The Complete Breath or Full Yogic Breath
The full yogic breath is the most basic and fundamental of all breathing methods. It is the one method that should be consciously practiced on a regular basis. The basic instructions are as follows:
1. Stand or sit upright. Inhale through the nose, and expand the diaphragm by pushing the lower belly outward and filling the lower part of the lungs; then expand the central area (around the solar plexus) pushing out the lower portion of the ribs and chest (which naturally lifts the rib cage); then draw in the lower part of the abdomen (slightly) and fill the upper portion of the chest (and collar-bone area). Although the movement is outlined in three parts it should be one continuous flow.
2. Hold the breath for a few seconds.
3. Exhale naturally (through the nose) by allowing all three areas to release at the same time or by reversing the movement of the inhale—exhaling first through the upper region, then the middle, then the lower. You may want to pull in the abdomen slightly, at the end of the breath, to expel all the air from the lungs (and to make your exhalation more complete).
Abdomen-Throat Breathing (ATB)
Another yogic breathing method is abdomen-throat breathing, technically known as ujjayi pranayama. (In Body, Mind, and Sport, John Douillard calls this “Darth Vader breathing.”) This method is used to help calm the body and the mind. A slight contraction in the throat, along with a rhythmic style of breathing, creates a definite noise as the air flows through a restricted throat passage—sounding a bit like the heavy breathing of Darth Vader.
To do this kind of breathing, inhale as you normally would, through the nose. This does not have to be a deep breath but just a normal breath. Now constrict the throat passage, almost as if you are about to swallow something, and breath in slowly. The breath passing through the constricted throat passage should make a sound, perhaps like the sound of water passing through a pipe—or the sound of Darth Vader’s breath. In normal breathing you feel the air coming in through the nose; in this type of breathing you feel the breath moving through the throat area. One virtue of this kind of breathing is that it cannot be accomplished without direct engagement of the abdomen muscles. Douillard writes: “If you are doing the Darth Vader breathing correctly, you will find it impossible to make that sound without slightly contracting your stomach muscles.” (Please note that this kind of breathing is good for engaging the abdomen, but due to the throat contraction, it is not good for singers; singers want to expand the throat area and make no noise on the inhalation and exhalation.)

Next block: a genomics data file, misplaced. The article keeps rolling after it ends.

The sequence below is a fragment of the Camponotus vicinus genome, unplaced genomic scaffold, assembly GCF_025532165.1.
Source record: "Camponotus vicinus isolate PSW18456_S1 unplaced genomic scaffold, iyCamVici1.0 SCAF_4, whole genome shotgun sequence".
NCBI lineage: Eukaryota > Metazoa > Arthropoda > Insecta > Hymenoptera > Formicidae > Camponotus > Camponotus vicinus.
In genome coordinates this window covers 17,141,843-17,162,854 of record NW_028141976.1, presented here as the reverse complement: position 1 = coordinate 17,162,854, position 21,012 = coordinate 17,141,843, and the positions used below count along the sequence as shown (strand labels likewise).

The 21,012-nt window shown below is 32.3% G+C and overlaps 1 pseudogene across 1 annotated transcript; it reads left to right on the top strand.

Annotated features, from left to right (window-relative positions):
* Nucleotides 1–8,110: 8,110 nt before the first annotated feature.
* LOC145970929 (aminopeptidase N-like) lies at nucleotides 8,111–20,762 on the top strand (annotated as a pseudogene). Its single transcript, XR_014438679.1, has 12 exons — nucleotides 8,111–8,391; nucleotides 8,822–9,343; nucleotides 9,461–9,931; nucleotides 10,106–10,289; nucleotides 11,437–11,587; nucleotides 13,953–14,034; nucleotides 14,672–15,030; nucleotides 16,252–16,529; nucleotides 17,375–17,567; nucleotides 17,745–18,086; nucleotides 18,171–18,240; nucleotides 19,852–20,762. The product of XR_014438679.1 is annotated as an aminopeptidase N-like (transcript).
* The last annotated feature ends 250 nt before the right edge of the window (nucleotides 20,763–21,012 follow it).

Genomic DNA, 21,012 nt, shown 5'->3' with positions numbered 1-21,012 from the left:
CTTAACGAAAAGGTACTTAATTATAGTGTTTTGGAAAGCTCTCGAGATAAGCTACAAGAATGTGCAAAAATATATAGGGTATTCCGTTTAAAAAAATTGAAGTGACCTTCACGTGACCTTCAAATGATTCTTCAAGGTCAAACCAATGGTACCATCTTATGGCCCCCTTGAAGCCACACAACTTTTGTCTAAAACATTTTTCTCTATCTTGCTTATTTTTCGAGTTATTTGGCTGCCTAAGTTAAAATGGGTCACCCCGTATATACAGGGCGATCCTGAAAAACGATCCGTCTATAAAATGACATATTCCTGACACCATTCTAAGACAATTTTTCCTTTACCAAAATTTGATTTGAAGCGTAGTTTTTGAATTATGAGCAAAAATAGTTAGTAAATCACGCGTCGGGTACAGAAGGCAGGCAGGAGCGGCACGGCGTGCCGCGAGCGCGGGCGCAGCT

Once you are able to do this type of breathing with a normal breath move to a full inhale and exhale, consciously expanding the lower abdominal region. Just like the full yogic breath, you can complete the exhalation with a slight abdominal contraction (to insure that all the air is fully expelled from the lungs).
Retraining Your Subconscious Mind
We want to retrain our subconscious mind, and shift from our habitual shallow-breath to a deeper, fuller breath. One way to do this is to breath as you normally do but when you get to the end of the in-breath, consciously breath in more air, and when you get to the out-breath consciously breath out more air.